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Outsideleft Week in Music singing from the Grimbook with Sleaford Mods We're hearing from Sleaford Mods, Sun Kil Moon, poolblood, Gaz Coombes, Peter Gabriel, Guided By Voices, The National, Yo La Tengo, Wilco, The Luka State, Eddie Chacon, Leatherette, The Fabulous Three, John, Wednesday, The Tubs, Pile, Ron Gallo, Ghost Woman, Italia 90, Hooray for Earth, Shakin' Stevens and Ishmael Ensemble

Outsideleft Week in Music singing from the Grimbook with Sleaford Mods

We're hearing from Sleaford Mods, Sun Kil Moon, poolblood, Gaz Coombes, Peter Gabriel, Guided By Voices, The National, Yo La Tengo, Wilco, The Luka State, Eddie Chacon, Leatherette, The Fabulous Three, John, Wednesday, The Tubs, Pile, Ron Gallo, Ghost Woman, Italia 90, Hooray for Earth, Shakin' Stevens and Ishmael Ensemble

by LamontPaul, Founder & Publisher
first published: January, 2023
What makes this work is that Jason Williams's voice, face, body posture, facial expressions all indicate that, if you bumped into him at a Wetherspoons he'd be everything he rails against.

This is a big big week in music. Wide awake again after a mid-winter musical slumber... 

SINGLES

SLEAFORD MODS - UK Grim (Rough Trade Records)
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by Tim London

Marvellous! Best experienced with the video custom made by master of political collage Cold War Steve. What makes this work is that Jason Williams’s voice, face, body posture, facial expressions all indicate that, if you bumped into him at a Wetherspoons he’d be everything he rails against. That takes some work, that, when you’re in a band that’s doing alright. A bit like Darren McGarvey he will be encountering pressures and possibly wondering who he is as his career moves his self image around. But, as evidenced big time by Mick Lynch, being working class needn’t mean thick or venal. Maybe it’s a sign or maybe it’s a series of outliers that there are more voices like these being heard, but it’s welcome. And, to be clear, fuck the class system.


SUN KIL MOON - Black Perch (Caldo Verde Records)
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by Ancient Champion

Wow! Wow! Wow! Mark Kozelek - who wrote one of my favorite bedtime songs for Yo Gabba Gabba, offers this view from a Black Perch. Is it perfect, or is it better than that? Black Perch begins as a gorgeous Springsteen River acoustic outtake sound, it isn't that of course, and doesn't let up. Takes us everywhere and gets into boxing (of course) and Raymond Carver (who else?). Ray Leonard was asked "What is a champion?" He said believing in yourself when nobody else does." Ancient Champion was asked "What makes an Ancient Champion?" 'said believing in yourself way after everyone else has long since stopped believin'. And Carver, gosh this is the second time Carver has popped up this week, in a piece I was writing about the Outsideleft short story trophy construction by the artist Chantal... And now here, where our protagonist didn't read Carver because his girlfriend loved him so much, he was jealous and never opened or touched. But with age and experience... You know what we talk about when we talk about love...


poolblood - Voyager (Next Door Records)
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by Ancient Champion

Oh there's so much to love about Toronto based poolblood. Not least of all, listening is like inescapable eavesdropping on one side of what should be a private phone conversation on a bus. But sung. Like a piece of public performance art. And you just know someone on the line is providing the super lush and gritty backing track. poolblood is essentially the whims of Maryam Said. Signed to super credible indie, Next Door Records, home of the Weather Station, the pressure to come forth with the goods must be pretty phenomenal. Fortunate thing then Maryam's Mole is the first wholly rounded and wholly listenable LP I've heard this year. I mean I don't have to get out of my chair and skip on past any tracks with it.  The record is full of stories about deep and abiding intimacies, one moment lush and dense and beautiful, and moments later so sparse and tender and spare. And guitars, guitars so obviously are a big part of the story. Whatever it is you should own it, just like poolblood does. Epic in miniature.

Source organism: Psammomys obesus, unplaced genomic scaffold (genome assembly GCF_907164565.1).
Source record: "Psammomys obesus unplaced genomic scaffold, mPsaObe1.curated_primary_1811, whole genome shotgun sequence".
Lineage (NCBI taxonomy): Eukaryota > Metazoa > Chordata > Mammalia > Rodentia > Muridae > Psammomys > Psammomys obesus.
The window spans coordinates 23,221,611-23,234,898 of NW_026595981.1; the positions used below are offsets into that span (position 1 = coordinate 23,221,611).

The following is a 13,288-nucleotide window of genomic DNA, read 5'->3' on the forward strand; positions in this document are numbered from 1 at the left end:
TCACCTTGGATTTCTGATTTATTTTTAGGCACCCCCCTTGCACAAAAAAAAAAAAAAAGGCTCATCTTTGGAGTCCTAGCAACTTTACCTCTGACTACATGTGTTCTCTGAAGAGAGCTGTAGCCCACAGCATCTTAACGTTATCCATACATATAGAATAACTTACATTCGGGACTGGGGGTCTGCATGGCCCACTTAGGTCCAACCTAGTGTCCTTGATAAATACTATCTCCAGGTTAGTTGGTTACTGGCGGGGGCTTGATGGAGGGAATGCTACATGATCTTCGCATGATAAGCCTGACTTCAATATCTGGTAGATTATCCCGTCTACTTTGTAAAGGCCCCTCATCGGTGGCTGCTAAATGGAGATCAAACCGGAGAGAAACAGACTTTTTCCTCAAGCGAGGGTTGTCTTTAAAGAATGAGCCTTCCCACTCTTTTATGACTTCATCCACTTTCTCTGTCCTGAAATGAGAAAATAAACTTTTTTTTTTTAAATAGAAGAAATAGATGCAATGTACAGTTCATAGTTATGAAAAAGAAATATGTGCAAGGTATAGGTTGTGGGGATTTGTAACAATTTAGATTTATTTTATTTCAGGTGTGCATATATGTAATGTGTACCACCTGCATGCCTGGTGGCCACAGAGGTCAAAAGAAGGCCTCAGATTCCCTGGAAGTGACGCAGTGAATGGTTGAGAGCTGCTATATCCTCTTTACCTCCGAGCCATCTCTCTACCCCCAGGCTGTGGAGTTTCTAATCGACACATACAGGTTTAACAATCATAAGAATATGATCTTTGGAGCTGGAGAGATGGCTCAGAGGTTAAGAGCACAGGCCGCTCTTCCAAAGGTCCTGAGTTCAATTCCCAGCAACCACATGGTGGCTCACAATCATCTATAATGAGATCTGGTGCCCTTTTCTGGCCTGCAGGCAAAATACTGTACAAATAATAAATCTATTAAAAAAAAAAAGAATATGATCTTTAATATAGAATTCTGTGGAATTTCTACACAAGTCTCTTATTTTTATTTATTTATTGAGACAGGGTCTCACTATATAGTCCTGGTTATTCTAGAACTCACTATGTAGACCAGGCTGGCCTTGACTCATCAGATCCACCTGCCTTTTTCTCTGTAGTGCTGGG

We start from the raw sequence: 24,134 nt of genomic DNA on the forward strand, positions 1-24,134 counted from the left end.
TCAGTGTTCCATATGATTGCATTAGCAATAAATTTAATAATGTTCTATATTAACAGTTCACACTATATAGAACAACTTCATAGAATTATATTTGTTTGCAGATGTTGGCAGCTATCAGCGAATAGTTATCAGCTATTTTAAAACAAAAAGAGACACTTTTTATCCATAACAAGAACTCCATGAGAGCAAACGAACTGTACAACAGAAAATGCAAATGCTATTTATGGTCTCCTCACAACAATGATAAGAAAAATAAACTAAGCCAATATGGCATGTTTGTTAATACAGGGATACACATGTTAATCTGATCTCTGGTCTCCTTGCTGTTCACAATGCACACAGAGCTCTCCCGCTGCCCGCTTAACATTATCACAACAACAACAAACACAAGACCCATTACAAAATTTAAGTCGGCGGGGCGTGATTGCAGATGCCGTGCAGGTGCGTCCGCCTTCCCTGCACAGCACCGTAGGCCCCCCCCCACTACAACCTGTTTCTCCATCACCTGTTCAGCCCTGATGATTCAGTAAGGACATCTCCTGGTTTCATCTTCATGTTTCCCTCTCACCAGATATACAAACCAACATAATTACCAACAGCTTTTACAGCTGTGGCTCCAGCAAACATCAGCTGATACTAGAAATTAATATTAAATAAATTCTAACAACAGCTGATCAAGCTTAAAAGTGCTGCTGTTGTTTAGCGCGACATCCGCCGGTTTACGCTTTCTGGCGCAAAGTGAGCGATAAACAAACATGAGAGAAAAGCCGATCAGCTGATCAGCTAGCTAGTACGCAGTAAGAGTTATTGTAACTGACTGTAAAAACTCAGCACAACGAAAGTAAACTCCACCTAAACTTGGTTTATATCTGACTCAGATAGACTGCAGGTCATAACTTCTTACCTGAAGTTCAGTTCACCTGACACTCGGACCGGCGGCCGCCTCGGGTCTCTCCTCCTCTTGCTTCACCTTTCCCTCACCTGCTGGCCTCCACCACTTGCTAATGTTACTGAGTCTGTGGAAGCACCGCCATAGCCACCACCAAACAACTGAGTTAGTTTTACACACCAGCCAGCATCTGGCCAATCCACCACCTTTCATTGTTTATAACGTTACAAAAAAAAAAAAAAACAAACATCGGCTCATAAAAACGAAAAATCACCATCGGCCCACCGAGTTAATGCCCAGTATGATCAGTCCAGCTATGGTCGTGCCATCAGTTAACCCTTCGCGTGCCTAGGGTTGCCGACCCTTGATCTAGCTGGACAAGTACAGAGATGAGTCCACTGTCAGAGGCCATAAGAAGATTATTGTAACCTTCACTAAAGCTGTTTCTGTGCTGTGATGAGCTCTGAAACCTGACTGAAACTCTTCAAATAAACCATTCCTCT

PILE - Nude with a Suitcase (Exploding In Sound)
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by Tim London

When the instrumental is this extraordinary I hope that the vocal is one of two things: either a David Thomas, naturally massive voice, stretched to its limit or a Richard Hell snarl and sneer and whine, hopelessly reaching for notes unavailable to it but trying anyway. As it is, Rick Maguire’s voice seems to have arrived from a coaching session, anxious not to damage his throat or get nodes. It’s a bit safe. Consequently I am riven, torn and conflicted as to whether I like this in its totality.


YO LA TENGO - Aselestine (Matador)
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by Ancient Champion

Late Yo La Tengo makes me swoon... 


RON GALLO - At least I'm Dancing (Under the Radio)
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by Toon Traveller

Ron Gallo gets going like George Michael's Faith, same rat-ta-ta-tat pattern, that dominates and distracts from the song. Then the whole thing slips into a sorta of mob chant, sure there's a few witty words, and sadly too little variations, or interest in this, it's barely OK as pub background chatter. File under wacky of course that means something to some. No hearts and no love from me, just sadness at the time wasted listening to this.
Sleepy 


THE NATIONAL - Tropic Morning News (4AD)
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by Ancient Champion